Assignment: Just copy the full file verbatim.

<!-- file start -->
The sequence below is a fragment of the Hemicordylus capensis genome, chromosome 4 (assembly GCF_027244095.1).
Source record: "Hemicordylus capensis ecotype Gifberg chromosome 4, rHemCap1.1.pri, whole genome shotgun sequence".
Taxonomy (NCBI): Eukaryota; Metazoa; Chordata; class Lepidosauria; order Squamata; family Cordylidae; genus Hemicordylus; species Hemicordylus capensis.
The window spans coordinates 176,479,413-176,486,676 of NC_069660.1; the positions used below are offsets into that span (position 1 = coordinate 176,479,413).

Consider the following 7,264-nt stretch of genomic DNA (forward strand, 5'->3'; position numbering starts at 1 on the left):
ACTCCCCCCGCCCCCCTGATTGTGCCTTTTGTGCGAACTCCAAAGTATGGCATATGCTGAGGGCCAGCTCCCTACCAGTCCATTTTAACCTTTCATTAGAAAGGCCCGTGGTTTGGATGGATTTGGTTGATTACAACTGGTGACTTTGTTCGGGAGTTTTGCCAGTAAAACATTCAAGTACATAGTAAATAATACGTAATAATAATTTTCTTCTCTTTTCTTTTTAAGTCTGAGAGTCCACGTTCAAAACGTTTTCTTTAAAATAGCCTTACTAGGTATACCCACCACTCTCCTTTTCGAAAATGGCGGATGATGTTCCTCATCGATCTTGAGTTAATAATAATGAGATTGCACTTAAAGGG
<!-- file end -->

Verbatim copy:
The sequence below is a fragment of the Hemicordylus capensis genome, chromosome 4 (assembly GCF_027244095.1).
Source record: "Hemicordylus capensis ecotype Gifberg chromosome 4, rHemCap1.1.pri, whole genome shotgun sequence".
Taxonomy (NCBI): Eukaryota; Metazoa; Chordata; class Lepidosauria; order Squamata; family Cordylidae; genus Hemicordylus; species Hemicordylus capensis.
The window spans coordinates 176,479,413-176,486,676 of NC_069660.1; the positions used below are offsets into that span (position 1 = coordinate 176,479,413).

Consider the following 7,264-nt stretch of genomic DNA (forward strand, 5'->3'; position numbering starts at 1 on the left):
ACTCCCCCCGCCCCCCTGATTGTGCCTTTTGTGCGAACTCCAAAGTATGGCATATGCTGAGGGCCAGCTCCCTACCAGTCCATTTTAACCTTTCATTAGAAAGGCCCGTGGTTTGGATGGATTTGGTTGATTACAACTGGTGACTTTGTTCGGGAGTTTTGCCAGTAAAACATTCAAGTACATAGTAAATAATACGTAATAATAATTTTCTTCTCTTTTCTTTTTAAGTCTGAGAGTCCACGTTCAAAACGTTTTCTTTAAAATAGCCTTACTAGGTATACCCACCACTCTCCTTTTCGAAAATGGCGGATGATGTTCCTCATCGATCTTGAGTTAATAATAATGAGATTGCACTTAAAGGG